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kind. By these rulers of the Church of England is that same benefit intended for all mankind ?So far from its being so, it is not (witness these exclosionary laws) intended for any but a comparatively minute portion of those who profess the religion of Jesus. Is it intended for all mankind ? No: not so much as for all Christians. For all Christians ? No: not so much as for all Protestants. For whom then is it intended by them? Not for so much as a single soul, other than those who, in the character of subjects to their governance, are content to be perpetual contributors to those riches, in which they put their trust; to that power which they abuse; to those factitious dignities, with which they deck their names; to that purple, and that fine linen, in which they strut; to those pomps and vanities, which in their babe-andsuckling state they renounced, and which they are seen with so much anxiety mounting guard upon, in their Church regnant and Church militant state.

The instruction which the Gospel contains, is it, or is it not conducive, to private virtue, to private happiness, to rational obedience, to internal tranquillity, to external peace, to salvation of souls ? If not, then why, at all this pains and expense, profess to teach it?-If yes, then why refuse to so much as a single soul the benefit of it?

“ Perish bodies ! perish souls! Yea, in any “ numbers let them perish,-rather than a feather “ should risk the being shaken from the down on “ which we repose !"-Such, ye hypocrites, are your vows. Can you deny them? Behold them in your own acts : behold them in those acts of yours, which are now staring you in the face.




These grounds are composed of two articles of documentary evidence: one of them direct; the other circumstantial evidence.

The direct is furnished by an express declaration of Sir Thomas Bernard.

Of the ardency and activity of the zeal of the worthy Baronet, in favour of the new instruction system; and at the same time of his orthodoxy, in the character of a son of the Church of England, without which latter character, his testimony, however respectable in itself, would scarcely be applicable to the present purpose,—that work of his, in which so interesting an account is given of the Schools, instituted for this purpose at Durham, by his friend the Bishop, affords ample proof: and, considering that intimacy, the marks of which are upon the face of that publication so apparent,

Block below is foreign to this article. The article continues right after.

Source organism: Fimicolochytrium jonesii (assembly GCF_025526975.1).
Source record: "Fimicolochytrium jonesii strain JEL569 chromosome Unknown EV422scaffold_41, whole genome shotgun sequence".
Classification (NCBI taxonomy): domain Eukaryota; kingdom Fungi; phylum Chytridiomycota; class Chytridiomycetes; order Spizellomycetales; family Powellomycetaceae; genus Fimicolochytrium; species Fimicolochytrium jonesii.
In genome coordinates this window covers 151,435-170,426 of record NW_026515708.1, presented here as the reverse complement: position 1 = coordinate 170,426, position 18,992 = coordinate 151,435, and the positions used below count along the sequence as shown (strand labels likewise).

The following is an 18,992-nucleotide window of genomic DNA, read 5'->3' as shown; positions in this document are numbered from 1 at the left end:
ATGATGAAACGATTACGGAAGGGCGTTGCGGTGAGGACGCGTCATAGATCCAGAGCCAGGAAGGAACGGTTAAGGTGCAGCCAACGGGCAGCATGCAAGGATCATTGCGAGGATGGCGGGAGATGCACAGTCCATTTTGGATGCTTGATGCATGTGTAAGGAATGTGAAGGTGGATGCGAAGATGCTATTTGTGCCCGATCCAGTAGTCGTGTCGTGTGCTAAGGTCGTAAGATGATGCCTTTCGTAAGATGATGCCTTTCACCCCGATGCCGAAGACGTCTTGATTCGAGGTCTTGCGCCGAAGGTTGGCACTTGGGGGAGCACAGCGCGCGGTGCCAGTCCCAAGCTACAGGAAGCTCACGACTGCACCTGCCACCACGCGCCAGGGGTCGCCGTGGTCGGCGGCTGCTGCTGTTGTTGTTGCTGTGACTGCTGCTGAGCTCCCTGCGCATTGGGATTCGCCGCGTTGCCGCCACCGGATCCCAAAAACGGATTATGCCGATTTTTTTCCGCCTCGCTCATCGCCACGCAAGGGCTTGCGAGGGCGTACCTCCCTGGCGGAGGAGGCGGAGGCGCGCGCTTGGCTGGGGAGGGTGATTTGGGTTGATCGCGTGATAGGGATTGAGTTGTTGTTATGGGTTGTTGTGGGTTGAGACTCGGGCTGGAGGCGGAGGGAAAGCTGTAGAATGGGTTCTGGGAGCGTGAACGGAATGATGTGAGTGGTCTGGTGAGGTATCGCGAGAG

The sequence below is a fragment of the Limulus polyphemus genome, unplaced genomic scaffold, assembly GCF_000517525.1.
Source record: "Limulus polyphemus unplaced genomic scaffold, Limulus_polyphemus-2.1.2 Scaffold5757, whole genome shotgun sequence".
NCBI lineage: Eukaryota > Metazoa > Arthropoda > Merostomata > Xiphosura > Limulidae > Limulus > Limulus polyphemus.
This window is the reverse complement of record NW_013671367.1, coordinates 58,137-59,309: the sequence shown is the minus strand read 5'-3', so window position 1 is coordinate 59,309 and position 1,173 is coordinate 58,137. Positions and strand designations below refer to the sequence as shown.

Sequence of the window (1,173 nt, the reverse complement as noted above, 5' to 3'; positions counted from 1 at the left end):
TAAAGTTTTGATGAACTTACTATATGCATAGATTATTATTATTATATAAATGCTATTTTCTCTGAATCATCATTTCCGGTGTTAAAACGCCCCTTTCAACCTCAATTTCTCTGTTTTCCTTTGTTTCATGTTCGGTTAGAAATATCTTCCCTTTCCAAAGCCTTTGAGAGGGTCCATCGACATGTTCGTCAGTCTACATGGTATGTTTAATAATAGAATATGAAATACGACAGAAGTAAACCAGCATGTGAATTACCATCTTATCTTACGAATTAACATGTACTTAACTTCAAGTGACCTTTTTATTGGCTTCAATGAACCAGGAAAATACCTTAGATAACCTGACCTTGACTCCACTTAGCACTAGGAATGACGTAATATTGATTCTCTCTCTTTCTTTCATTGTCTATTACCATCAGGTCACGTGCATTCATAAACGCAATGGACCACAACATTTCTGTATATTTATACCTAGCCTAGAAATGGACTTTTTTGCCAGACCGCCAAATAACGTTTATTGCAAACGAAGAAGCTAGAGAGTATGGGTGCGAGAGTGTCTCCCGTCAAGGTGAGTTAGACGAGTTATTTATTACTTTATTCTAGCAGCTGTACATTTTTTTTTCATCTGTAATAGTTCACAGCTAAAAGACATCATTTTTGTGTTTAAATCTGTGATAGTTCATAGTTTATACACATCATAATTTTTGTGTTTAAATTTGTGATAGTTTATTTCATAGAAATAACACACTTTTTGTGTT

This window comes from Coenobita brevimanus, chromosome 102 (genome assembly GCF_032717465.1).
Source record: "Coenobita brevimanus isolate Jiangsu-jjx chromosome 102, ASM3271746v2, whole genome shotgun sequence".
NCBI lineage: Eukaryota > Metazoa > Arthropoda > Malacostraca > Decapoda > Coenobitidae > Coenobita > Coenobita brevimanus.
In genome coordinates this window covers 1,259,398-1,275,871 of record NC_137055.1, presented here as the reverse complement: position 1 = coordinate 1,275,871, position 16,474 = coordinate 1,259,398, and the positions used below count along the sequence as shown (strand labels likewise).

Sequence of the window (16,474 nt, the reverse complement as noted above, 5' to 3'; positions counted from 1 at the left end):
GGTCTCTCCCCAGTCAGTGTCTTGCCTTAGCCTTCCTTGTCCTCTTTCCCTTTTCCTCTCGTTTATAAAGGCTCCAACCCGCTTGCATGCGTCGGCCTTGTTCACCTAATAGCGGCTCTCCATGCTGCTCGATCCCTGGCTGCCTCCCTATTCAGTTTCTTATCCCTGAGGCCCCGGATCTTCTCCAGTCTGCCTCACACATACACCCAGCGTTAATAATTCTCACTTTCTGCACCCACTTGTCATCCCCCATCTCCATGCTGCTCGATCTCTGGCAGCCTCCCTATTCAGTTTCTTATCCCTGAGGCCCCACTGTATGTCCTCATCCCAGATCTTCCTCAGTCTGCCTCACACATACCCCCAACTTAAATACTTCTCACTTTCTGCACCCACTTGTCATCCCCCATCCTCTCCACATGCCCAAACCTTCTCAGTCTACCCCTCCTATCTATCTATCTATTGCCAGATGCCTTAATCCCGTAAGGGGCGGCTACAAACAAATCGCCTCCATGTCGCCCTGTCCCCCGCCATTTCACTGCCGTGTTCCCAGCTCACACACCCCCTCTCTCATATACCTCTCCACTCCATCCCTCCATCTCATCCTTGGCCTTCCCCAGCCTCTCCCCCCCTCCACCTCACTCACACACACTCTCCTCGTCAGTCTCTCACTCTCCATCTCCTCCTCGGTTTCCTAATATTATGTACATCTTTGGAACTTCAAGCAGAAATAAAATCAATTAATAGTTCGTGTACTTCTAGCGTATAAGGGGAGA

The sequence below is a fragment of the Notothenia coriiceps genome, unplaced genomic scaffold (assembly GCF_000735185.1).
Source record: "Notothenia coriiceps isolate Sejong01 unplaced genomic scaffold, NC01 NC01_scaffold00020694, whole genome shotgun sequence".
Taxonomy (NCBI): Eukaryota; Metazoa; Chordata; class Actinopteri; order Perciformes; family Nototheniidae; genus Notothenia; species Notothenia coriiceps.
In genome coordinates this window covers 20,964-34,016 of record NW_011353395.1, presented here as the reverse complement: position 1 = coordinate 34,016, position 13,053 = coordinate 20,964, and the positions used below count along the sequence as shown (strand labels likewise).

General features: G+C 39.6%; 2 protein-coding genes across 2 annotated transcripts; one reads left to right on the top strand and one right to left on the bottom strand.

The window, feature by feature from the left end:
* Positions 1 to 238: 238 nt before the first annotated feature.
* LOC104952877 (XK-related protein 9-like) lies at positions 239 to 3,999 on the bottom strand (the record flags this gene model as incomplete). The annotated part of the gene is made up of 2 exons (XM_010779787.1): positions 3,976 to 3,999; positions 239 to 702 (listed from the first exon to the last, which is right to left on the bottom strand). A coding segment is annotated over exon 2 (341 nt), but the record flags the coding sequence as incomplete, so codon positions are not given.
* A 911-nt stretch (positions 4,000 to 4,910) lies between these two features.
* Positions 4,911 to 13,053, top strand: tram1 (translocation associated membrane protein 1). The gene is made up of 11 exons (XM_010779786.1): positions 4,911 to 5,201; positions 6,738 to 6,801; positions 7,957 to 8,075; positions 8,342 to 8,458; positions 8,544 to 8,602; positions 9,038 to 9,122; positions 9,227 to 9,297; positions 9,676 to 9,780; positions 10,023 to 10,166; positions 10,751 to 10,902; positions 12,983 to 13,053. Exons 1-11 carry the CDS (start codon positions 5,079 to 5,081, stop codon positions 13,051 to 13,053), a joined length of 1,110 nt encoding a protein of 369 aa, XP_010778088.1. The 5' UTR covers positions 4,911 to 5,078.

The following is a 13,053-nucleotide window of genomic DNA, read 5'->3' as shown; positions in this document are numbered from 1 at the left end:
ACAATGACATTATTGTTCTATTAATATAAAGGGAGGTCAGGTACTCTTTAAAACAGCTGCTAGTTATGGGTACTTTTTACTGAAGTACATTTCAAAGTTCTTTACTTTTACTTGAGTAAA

it seems as difficult as it would be unpleasant to suppose, that in the opinions and assertions, so strenuously, as well as plainly minifested by one of the two friends, the other should be altogether without a share.

In proof of the disapprobation--not to say the abhorrence-with which the system of exclusion and compulsory proselytism is, or at least not long ago was, regarded by Sir Thomas Bernard, I have the satisfaction of finding the two altogether explicit passages, which here follow:

They are, both of them, copied from a printed paper, signed Thomas Bernard, and, in the character of a preface, to a work “ On the Education of the Poor," published by The Society for bettering the Condition of the Poor."*

In the first of them stands in the text the following passage.

« With such abundant sources of corruption,” (says the worthy Baronet, p. 52) “ where can the

patriot, who desires the happiness, or even the “ existence of his country,--where can he look “ for security,--to what can he direct his hopes, “ but to education, formed on the general princi“ ples of Christianity,—bestowed impartially upon « all our fellow-subjects, and connected in amity

* It constitutes the first part of " a Digest of the Report of thát Society," and contains a selection of those articles which have a reference to education. The date of it is London, 1809.

" with our civil and religious establishment?" and to this passage is subjoined, in form of a note, the following one. " When I speak of a national “ system of education, connected in amity with our

religious establishment,--and while I wish it to " receive the aid, and be under the direction of " that establishment, I do not mean that the sys. “ tem shall be subservient to its power, or instru" mental of conversion to its tenets. To deal out «s education to the poor, only on the terms of re" ligious conformity, is, in my opinion, a species of “ persecution, differing not greatly from the sup“ plying of bread to the hungry and necessitous on

similar conditions, and being as defective in « true policy as it is unjust in principle.”

In the other passage-(it is in a preceding page, p. 48 of that same Preface)-speaking of “the Charter Schools in Ireland, I have been very “ much misinformed,” (says he) “ if the impolitic “ and intolerant condition, on which education “ in them is given to the Catholic poor, contri. " butes so much to conversion as to violent and “ bitter prejudice against the Established Church.”

Such are the opinions and affections expressed and by whom ?-Not merely by an individual, but by an individual writing and publishing them in the character of the organ of a numerous societyThe Society for the Bettering the Condition of the Poor :-the members of it distinguished—most, if not all of them--scarcely, more by this testimony of

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